Using Journey Mapping to Streamline Processes Across Agencies
This post was originally published on the USA.gov blog.
An agency information sharing exercise to improve the customer experience, as related to the Office of Products and Programs’ Information Exchange Project
Some people experience challenges navigating government services – especially if they need to work with more than one agency. Based on this premise, we set out to find out how agencies could share information with one another to improve the customer experience.
To narrow the scope of our research, we decided to focus on one specific task that touched multiple agencies. So we set out to understand and map the path of a newly naturalized citizen attempting to travel abroad.
The path a person would need to take to accomplish that task would have them interacting with U.S. Citizen and Immigration Services (USCIS), the Department of State (DoS), Customs and Border Patrol (CBP) and Transportation Safety Administration (TSA).
We brought together representatives from those agencies to participate in a journey mapping exercise led by Matt Ford, GSA’s Deputy Chief Customer Officer, to uncover intersections between agency service offerings.
How We Prepared
We met with Matt to discuss what we knew about travelers in this journey from the conversations we had with agencies. We wanted to understand the process of obtaining these services:
- Naturalization (USCIS)
- Passport (DoS)
- Trusted Travel Programs (TSA or CBP)
Before the exercise, we asked each agency to think about the steps, timeline, touchpoints, systems and documents/data needed for a customer to accomplish their task.
In addition, we offered a placeholder/high level value chain diagram that showed the potential for improving customer experience by cross agency coordination in five areas:
- Streamline processes
- Reduce cost (agency)
- Reduce cost (customer)
- Increase adoption of services
- Increase citizen satisfaction
The Exercise Steps
- Agencies worked within their teams to think about each step their customers had to take to obtain the desired service (research, application, photos, fees, etc.). They wrote each step on their assigned colored stickers, discussed among themselves and then placed them on the board.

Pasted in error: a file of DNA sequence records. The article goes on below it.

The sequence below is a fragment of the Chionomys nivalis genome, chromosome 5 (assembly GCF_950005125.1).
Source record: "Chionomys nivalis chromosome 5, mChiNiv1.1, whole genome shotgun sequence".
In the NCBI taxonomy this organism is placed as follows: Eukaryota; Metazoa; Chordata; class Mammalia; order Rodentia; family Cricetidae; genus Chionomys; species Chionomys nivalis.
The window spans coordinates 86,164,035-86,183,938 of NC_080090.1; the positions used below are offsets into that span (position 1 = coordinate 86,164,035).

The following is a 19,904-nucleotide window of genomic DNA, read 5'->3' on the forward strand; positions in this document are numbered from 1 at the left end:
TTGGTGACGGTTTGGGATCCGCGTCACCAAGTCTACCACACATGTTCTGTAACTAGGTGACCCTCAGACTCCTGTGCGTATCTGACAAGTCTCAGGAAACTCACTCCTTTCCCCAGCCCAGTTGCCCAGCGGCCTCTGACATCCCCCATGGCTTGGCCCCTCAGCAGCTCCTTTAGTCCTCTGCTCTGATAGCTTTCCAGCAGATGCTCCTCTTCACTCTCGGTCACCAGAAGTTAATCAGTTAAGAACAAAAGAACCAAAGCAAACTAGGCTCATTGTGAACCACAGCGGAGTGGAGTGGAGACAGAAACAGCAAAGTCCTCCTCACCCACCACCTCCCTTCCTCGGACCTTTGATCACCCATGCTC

- Teams were mixed so one agency member could relate the customer journey to the rest of the agencies. Team members listened and reacted to their colleague’s comments and added their comments and possible intersections to the board as they saw opportunities.
- One person per agency stood by the board and explained the steps their customers would take to get their service to the entire team. The team took the role of the customer, listened and wrote their emotions and the opportunities they saw on sticky notes and placed them on the board.
- The last part of the exercise was Emerging Opportunities (the moments of truth or AHA moments). The participants identified some processes agencies had in common as well as things that could be improved, blockers and opportunities to make changes (policy, authorities, etc.).
What We Found
Not surprisingly most of the feelings recorded in step three were negative. People felt intimidated, overwhelmed, stuck, confused, over burdened, anxiously waiting, uncertain, etc.
But we identified some potential opportunities in step four:
- Streamline customer information requirements across agencies
- Implement strategic fee structures to simplify and potentially reduce current fees
- Align expiration dates between services
Based on our findings, agencies identified their main priorities. Right now, we’re in the process of working to find solutions that would streamline the process of applying for a passport for a newly naturalized citizen. We’ll share updates as we continue this work.
Laura Godfrey is the Agency Partnerships and Multilingual Strategies Lead for USAGov.